Google Messages will make it easier to react to received messages more quickly and easily. Instead of a long press on a text, it will now be enough to double tap to display emojis. Practical !
With more than a billion monthly active users, Google Messages has established itself as one of the flagship SMS, MMS and RCS applications. And, for this, the Web giant drew inspiration from other popular instant messaging services, such as WhatsApp or Signal. From now on, messages can be accompanied by photos, high quality videos, links, or even emojis. It is also possible to create group conversations and even activate typing indicators which indicate when the correspondents are writing. And Google doesn’t plan to stop there to improve its app. While the company is making it possible to add text to caption images you send, it is also introducing a new way to respond to messages. According to 9to5google, the latest beta version of the application, 20240208_00_RC00, contains several lines of code referring to a “double_tap_to_react” function, which would therefore be in preparation. As its name suggests, it allows you to react to a message by tapping it twice.
Double tap Google Messages: a menu of emojis to react faster
Currently, to react to a message in Google Messages, you have to long-press it, which brings up a small pop-up window containing seven emojis. A system that is not necessarily to everyone’s taste. However, the long press also allows you to open the menu allowing you to copy a message, delete it or put it as a favorite. It would therefore be logical to separate these two ways of acting to obtain more intuitive operation.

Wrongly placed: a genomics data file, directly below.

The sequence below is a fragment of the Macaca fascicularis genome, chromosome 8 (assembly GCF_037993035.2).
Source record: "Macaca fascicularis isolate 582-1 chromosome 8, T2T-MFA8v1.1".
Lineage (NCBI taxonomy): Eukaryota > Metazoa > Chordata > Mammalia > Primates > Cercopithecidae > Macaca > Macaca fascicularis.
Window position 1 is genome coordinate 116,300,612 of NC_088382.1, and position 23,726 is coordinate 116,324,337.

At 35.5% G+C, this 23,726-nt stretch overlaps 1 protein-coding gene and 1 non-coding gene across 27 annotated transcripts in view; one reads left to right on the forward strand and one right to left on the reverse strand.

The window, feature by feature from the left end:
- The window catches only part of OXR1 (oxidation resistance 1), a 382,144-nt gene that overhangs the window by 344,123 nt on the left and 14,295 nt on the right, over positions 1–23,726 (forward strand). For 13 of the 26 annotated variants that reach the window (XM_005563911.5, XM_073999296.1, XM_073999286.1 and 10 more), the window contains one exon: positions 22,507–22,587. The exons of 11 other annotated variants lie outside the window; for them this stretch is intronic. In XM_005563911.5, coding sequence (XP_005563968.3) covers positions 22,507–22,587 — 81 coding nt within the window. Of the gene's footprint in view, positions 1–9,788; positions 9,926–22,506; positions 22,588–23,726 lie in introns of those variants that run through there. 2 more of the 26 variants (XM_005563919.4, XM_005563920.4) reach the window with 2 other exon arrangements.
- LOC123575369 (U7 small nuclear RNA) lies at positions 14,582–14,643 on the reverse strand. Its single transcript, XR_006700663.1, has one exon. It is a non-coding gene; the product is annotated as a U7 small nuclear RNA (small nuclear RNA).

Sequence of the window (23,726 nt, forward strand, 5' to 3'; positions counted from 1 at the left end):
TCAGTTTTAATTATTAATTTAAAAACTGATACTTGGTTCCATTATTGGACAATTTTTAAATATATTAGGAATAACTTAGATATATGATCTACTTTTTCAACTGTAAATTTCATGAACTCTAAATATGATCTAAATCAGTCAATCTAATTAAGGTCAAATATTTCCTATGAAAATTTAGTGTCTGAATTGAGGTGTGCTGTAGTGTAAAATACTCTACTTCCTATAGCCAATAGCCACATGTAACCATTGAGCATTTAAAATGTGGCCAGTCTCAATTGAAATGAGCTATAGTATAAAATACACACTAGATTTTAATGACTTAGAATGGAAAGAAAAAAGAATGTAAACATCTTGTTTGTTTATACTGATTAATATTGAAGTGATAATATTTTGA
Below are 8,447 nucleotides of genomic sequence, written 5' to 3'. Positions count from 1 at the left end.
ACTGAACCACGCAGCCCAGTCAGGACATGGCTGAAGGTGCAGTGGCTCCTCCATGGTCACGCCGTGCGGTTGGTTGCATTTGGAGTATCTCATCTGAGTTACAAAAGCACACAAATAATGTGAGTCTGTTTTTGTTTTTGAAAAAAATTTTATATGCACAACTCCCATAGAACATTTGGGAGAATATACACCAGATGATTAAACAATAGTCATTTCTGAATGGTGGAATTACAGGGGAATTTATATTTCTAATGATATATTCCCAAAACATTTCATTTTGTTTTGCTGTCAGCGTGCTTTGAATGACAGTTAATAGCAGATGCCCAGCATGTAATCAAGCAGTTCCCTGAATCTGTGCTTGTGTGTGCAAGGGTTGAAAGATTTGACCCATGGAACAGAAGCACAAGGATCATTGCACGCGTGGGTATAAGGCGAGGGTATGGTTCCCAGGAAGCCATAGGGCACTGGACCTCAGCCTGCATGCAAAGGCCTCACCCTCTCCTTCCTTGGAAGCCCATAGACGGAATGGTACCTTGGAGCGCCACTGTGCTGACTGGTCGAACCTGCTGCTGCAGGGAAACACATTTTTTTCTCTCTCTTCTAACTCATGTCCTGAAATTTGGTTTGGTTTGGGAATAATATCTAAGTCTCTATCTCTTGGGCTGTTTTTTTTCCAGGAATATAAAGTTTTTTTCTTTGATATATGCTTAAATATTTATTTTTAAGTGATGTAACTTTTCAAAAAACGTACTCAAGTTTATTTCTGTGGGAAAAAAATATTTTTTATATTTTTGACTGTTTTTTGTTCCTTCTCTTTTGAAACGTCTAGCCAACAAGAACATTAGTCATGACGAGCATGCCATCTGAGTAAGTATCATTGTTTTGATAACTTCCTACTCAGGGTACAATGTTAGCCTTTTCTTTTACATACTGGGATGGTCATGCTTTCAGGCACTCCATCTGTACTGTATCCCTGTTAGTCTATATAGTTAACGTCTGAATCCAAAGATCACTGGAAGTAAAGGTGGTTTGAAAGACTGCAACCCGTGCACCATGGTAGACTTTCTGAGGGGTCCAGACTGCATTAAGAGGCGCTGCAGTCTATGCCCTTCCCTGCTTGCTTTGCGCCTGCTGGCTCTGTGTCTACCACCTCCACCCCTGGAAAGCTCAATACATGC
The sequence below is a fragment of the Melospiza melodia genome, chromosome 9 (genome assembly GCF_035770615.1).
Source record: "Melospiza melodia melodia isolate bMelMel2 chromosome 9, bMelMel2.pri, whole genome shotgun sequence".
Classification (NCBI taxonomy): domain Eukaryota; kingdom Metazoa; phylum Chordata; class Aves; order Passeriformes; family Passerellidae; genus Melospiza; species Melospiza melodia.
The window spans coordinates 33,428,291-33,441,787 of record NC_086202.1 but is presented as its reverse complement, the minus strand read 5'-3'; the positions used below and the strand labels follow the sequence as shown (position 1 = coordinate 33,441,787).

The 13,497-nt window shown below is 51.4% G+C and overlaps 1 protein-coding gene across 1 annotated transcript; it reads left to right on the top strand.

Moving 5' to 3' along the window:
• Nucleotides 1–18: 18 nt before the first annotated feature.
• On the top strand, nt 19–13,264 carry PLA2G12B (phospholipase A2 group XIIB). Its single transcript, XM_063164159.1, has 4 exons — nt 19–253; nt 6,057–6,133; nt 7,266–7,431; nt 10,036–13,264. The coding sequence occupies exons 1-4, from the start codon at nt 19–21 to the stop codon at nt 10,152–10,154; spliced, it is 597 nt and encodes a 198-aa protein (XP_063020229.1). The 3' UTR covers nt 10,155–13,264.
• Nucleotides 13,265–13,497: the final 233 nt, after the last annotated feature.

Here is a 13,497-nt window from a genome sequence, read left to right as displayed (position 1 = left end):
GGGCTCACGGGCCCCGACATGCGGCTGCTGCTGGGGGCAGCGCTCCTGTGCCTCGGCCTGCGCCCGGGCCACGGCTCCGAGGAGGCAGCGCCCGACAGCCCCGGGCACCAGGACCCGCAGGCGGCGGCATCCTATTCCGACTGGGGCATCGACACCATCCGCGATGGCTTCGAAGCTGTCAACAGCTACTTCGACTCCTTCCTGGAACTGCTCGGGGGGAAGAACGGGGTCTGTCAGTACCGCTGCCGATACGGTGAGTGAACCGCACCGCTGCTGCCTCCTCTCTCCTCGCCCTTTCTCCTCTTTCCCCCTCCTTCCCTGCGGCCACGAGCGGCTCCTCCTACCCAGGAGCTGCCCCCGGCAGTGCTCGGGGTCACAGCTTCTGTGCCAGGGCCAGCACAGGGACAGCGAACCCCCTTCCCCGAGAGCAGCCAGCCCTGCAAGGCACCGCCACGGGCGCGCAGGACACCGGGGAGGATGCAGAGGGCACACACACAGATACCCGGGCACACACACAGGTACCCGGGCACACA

From now on, users would no longer have to long press on a message, but could simply do a quick double tap to open the emoji reactions menu. A bit like what we already find on Instagram messaging or on Telegram. We just hope that it will be possible to be able to choose the emoji to send by default. At the moment, it’s unclear when Google will release the “double-tap-to-react” feature to the general public – if it ever rolls it out, it could just be an experiment.
In addition to this new way of reacting to messages, 9to5Google also discovered something new regarding the generative AI functions of Google Messages. Indeed, we already knew that the Internet giant had planned to integrate its Bard chatbot into the messaging application to write messages, translate texts, and even identify images. However, as the company has decided to rename Bard (see our article), the application code now no longer mentions Bard, but Gemini. It’s coming to fruition little by little!